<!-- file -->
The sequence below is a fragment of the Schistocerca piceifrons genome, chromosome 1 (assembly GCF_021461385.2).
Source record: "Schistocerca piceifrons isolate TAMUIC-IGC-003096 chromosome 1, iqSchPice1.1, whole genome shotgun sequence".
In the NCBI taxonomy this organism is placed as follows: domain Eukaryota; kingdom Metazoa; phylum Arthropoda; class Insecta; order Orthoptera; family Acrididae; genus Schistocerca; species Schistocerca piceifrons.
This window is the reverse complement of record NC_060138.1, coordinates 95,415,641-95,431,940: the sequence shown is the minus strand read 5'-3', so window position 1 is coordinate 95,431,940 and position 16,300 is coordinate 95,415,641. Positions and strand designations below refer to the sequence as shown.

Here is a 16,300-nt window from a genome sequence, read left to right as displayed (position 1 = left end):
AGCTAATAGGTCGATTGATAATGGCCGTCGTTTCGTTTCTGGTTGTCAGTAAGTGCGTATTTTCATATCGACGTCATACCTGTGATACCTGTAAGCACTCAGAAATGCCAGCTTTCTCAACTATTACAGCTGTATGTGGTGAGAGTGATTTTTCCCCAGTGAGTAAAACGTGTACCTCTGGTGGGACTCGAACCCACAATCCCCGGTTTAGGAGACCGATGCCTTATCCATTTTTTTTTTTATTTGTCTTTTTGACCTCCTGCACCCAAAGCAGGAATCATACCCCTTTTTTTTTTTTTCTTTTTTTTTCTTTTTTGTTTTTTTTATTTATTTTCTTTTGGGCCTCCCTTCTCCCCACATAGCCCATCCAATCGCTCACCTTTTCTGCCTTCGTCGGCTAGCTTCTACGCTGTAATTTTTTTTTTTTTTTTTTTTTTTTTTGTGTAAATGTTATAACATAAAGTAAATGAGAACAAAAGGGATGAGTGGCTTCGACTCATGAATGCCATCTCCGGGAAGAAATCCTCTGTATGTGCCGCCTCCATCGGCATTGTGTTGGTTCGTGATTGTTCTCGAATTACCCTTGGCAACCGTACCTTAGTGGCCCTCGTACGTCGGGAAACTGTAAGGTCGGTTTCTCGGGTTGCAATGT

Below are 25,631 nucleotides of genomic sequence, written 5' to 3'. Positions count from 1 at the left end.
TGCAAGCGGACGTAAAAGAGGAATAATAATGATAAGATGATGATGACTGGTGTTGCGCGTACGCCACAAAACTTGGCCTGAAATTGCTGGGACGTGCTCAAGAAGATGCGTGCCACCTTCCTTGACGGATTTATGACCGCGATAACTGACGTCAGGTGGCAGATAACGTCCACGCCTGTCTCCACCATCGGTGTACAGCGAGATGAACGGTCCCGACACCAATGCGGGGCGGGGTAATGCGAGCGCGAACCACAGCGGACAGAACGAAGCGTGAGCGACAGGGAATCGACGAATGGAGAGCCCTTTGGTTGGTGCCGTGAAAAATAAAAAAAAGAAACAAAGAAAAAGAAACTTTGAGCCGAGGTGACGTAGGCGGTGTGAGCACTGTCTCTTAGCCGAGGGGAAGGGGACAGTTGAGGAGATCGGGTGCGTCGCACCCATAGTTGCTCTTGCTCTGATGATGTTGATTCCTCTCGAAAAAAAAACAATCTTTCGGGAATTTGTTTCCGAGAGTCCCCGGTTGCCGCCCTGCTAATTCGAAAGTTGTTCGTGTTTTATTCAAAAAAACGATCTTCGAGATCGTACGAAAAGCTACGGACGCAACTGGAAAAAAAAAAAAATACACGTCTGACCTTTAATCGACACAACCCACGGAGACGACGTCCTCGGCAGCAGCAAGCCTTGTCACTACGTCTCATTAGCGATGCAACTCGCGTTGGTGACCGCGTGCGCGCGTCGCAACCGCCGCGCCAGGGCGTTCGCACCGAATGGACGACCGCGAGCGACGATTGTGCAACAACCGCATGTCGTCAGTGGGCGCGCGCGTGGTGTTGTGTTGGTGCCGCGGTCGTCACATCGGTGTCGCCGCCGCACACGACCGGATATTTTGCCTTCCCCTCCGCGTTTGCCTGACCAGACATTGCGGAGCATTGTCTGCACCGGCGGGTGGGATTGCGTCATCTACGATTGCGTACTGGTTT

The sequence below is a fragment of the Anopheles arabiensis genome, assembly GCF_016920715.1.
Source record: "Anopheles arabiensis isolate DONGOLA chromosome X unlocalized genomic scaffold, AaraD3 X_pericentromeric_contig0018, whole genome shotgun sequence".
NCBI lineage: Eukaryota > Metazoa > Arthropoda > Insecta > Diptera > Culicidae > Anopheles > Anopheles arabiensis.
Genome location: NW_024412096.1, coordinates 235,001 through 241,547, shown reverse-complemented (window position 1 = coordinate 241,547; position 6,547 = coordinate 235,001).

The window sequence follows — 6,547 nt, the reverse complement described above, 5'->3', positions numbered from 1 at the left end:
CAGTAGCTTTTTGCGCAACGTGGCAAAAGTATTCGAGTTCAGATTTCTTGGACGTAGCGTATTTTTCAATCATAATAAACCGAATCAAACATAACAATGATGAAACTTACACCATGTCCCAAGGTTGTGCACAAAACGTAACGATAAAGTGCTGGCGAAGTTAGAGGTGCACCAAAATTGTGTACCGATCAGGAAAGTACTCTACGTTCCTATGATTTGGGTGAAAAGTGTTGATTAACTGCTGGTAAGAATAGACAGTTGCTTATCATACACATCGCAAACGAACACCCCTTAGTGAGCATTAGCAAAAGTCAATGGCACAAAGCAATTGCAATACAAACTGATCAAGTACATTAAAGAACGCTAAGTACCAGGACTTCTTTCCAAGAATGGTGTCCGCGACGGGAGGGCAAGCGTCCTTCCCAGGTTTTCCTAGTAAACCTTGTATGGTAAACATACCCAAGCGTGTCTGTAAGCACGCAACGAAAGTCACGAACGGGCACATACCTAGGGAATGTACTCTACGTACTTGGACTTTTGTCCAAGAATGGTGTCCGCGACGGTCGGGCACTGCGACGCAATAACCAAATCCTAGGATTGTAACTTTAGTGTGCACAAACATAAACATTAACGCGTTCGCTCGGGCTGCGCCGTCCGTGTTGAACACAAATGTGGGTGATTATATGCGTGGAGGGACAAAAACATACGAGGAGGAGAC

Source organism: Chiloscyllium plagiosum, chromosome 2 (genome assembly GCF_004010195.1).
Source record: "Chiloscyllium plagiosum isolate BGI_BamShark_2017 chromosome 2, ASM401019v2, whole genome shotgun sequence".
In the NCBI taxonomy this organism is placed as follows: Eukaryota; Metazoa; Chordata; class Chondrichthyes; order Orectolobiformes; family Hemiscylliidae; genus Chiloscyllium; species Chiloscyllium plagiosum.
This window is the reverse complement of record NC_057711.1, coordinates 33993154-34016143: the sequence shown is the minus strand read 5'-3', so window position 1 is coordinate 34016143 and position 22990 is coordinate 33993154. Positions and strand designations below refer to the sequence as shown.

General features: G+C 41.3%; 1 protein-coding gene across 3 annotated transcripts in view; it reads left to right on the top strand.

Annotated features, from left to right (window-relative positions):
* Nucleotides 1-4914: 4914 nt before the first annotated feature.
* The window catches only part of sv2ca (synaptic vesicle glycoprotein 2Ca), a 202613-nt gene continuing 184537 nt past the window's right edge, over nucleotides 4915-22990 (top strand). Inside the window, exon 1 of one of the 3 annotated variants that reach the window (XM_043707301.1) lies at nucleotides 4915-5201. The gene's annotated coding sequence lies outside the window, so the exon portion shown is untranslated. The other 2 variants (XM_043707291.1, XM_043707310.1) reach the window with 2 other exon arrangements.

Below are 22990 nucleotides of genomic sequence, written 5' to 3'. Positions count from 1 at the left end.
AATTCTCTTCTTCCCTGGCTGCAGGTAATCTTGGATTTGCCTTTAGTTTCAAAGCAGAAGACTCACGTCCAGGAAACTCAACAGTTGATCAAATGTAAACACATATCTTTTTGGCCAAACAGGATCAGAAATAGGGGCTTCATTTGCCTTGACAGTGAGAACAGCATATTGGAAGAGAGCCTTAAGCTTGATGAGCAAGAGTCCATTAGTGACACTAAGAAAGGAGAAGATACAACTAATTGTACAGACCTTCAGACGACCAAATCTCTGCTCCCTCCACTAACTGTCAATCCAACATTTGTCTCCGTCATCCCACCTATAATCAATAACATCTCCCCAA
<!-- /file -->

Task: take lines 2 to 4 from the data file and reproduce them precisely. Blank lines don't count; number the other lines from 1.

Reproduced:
Source record: "Schistocerca piceifrons isolate TAMUIC-IGC-003096 chromosome 1, iqSchPice1.1, whole genome shotgun sequence".
In the NCBI taxonomy this organism is placed as follows: domain Eukaryota; kingdom Metazoa; phylum Arthropoda; class Insecta; order Orthoptera; family Acrididae; genus Schistocerca; species Schistocerca piceifrons.
This window is the reverse complement of record NC_060138.1, coordinates 95,415,641-95,431,940: the sequence shown is the minus strand read 5'-3', so window position 1 is coordinate 95,431,940 and position 16,300 is coordinate 95,415,641. Positions and strand designations below refer to the sequence as shown.